Hon'inbō

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Honinbō (本因坊, Hon'inbō) was the name of one of the four major schools of Go in Japan. Easily the strongest school of Go for most of its existence, it was established in 1612 and survived until 1940.

Upon the closure of the school, the title Hon'inbō came to be used for the winner of the Honinbo Tournament, which is now an annual professional go event in Japan. It is run under the titleholder system, meaning that at any given time there is a player who can use the title Hon'inbō. It is customary for Japanese players to take a special personal name as Hon'inbō, a unique feature of this title; for example Takagawa Kaku held the title for nine years, and during this time was referred to as Hon'inbō Shukaku. Players of other nationalities by custom do not adopt a special name, but do use the Hon'inbō title.

Heads of the Hon'inbō School[edit]

  • 1st Hon'inbō, Sansa (算砂, 1612–1623)
  • 2nd Hon'inbō, San'etsu (算悦, 1630–1658)
  • 3rd Hon'inbō, Dōetsu (道悦, 1658–1677)
  • 4th Hon'inbō, Dōsaku (道策, 1677–1702)
    • 跡目(heir) Hon'inbō, Dōteki (道的)
    • 跡目(heir) Hon'inbō, Sakugen (策元)
  • 5th Hon'inbō, Dōchi (道知, 1702–1727)
  • 6th Hon'inbō, Chihaku (知伯, 1727–1733)
  • 7th Hon'inbō, Shūhaku (秀伯, 1733–1741)
  • 8th Hon'inbō, Hakugen (伯元, 1741–1754)
  • 9th Hon'inbō, Satsugen (察元, 1754–1788)
  • 10th Hon'inbō, Retsugen (烈元, 1788–1808)
  • 11th Hon'inbō, Genjō (元丈, 1809–1827)
  • 12th Hon'inbō, Jōwa (丈和, 1827–1839)
  • 13th Hon'inbō, Jōsaku (丈策, 1839–1847)
  • 14th Hon'inbō, Shūwa (秀和, 1847–1873)
    • 跡目(heir) Hon'inbō, Shūsaku (秀策)
  • 15th Hon'inbō, Shūetsu (秀悦, 1873–1879)
  • 16th Hon'inbō, Shūgen (秀元, 1879–1884)
  • 17th Hon'inbō, Shūei (秀栄, 1884–1886)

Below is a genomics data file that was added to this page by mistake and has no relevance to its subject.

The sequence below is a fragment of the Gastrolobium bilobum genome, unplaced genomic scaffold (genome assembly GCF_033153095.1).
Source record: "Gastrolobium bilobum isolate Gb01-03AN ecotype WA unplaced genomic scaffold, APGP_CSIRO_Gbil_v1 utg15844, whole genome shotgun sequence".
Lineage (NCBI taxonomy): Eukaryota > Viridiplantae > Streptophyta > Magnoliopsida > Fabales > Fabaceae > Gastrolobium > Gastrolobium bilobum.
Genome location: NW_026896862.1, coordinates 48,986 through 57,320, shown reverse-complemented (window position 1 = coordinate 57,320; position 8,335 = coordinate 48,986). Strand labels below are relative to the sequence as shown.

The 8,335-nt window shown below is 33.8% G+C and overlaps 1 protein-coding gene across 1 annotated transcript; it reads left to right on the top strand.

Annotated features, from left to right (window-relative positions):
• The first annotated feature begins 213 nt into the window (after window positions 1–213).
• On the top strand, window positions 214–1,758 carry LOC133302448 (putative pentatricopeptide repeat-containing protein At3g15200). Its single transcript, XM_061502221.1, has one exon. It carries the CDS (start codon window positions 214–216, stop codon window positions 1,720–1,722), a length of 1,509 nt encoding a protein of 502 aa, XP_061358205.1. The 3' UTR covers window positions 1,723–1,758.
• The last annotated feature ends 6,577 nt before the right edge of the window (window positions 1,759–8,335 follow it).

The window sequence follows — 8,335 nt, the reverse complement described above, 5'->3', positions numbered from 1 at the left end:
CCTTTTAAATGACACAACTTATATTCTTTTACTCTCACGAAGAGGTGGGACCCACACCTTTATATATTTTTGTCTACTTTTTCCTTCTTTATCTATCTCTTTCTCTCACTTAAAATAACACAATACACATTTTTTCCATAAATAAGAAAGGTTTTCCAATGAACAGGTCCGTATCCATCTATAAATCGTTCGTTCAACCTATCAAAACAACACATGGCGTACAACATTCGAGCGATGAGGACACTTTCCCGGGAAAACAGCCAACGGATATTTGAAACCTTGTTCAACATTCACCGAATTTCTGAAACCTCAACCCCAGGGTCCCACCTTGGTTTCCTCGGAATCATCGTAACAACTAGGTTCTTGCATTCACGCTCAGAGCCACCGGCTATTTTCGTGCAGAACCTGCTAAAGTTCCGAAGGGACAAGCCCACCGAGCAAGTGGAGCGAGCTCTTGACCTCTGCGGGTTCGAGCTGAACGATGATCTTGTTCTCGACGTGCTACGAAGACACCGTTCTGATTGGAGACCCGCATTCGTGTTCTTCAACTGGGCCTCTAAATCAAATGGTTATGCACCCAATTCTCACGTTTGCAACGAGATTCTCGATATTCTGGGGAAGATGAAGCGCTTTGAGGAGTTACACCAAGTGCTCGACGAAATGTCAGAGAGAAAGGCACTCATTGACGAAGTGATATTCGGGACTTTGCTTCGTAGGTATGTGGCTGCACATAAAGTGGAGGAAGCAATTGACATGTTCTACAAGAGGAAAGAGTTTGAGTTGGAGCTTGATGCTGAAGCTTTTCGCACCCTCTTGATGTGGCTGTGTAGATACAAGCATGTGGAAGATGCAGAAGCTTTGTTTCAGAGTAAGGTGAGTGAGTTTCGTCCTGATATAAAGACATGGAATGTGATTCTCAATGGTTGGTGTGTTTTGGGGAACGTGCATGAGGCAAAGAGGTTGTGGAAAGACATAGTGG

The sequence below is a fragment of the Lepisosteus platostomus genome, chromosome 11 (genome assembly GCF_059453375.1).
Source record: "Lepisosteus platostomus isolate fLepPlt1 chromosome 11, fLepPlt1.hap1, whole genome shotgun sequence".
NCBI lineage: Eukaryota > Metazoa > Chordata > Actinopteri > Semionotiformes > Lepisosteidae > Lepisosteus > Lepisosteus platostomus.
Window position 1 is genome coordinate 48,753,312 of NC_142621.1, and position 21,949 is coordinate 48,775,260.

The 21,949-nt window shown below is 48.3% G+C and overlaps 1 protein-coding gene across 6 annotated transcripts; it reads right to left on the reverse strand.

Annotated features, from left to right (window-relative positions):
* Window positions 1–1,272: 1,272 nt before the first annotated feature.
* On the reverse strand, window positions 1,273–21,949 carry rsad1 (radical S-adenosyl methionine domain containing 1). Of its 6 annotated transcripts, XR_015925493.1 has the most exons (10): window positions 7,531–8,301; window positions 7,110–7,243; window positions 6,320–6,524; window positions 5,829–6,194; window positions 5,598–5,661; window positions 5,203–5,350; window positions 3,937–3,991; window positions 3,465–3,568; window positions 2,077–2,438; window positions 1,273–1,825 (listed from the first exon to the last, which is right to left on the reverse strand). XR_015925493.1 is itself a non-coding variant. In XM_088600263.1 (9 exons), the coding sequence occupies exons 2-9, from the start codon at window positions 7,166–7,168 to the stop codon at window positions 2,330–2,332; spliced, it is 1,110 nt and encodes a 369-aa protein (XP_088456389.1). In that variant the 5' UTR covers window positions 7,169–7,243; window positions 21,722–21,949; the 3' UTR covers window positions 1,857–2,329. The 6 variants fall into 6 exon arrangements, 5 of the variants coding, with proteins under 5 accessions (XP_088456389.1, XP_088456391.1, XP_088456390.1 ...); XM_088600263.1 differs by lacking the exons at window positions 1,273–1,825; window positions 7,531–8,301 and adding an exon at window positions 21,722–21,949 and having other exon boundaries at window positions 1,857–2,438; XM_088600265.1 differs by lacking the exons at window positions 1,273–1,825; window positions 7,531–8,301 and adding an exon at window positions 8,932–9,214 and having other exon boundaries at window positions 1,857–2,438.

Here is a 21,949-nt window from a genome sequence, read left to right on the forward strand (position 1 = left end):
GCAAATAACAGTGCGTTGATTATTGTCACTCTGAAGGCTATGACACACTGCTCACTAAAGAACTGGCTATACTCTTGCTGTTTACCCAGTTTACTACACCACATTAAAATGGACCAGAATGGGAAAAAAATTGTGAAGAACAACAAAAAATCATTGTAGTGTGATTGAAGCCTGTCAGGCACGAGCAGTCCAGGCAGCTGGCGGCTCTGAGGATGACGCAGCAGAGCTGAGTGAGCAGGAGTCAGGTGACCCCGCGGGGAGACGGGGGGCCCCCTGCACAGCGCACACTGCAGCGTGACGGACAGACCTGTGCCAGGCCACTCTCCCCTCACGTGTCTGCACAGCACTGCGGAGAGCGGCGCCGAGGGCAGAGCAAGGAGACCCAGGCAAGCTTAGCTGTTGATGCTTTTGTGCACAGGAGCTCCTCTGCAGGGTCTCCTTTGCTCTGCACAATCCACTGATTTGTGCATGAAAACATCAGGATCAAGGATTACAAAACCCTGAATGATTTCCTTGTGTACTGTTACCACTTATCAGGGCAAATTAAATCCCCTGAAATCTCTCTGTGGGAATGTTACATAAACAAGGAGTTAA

• 18th Hon'inbō, Shūho (秀甫, 1886)
  • 19th Hon'inbō, Shūei (秀栄, 1887–1907)
  • 20th Hon'inbō, Shūgen (秀元, 1907–1908)
  • 21st Hon'inbō, Shūsai (秀哉, 1908–1940)

Hon'inbō Shūsai sold his title to the Japan Go Association before retiring in 1936, effectively ending the Hon'inbō line.[1]

All three of the "go saints" (or Kisei) came from this school— Dosaku, Shusaku and Jowa (although Jowa is frequently reviled because of his machinations while trying to become Meijin). Most of the holders of the Meijin title (awarded to a player recognised by all as strongest) were also from this house. Another prominent member was Hon'inbō Shūsaku (秀策, 1829–1862), who was heir to become head of the school, but died of cholera before officially becoming Hon'inbō.

The Nihon Ki-in decided to name players who had won the Hon'inbō tournament 5 times or more in a row (making them Honorary Hon'inbō) would be given the Hon'inbō prefix after Cho Chikun won the title 10 times in a row. This meant that Takagawa Kaku (9 in a row), Sakata Eio (7), Ishida Yoshio (5), and Cho Chikun (10) may be addressed as 22nd, 23rd, 24th and 25th Hon'inbō respectively whether or not they are currently holding the Hon'inbō title.

Honorary Hon'inbōs[edit]

See also[edit]

References[edit]

  • John Power, Invincible: The Games of Shusaku

External links[edit]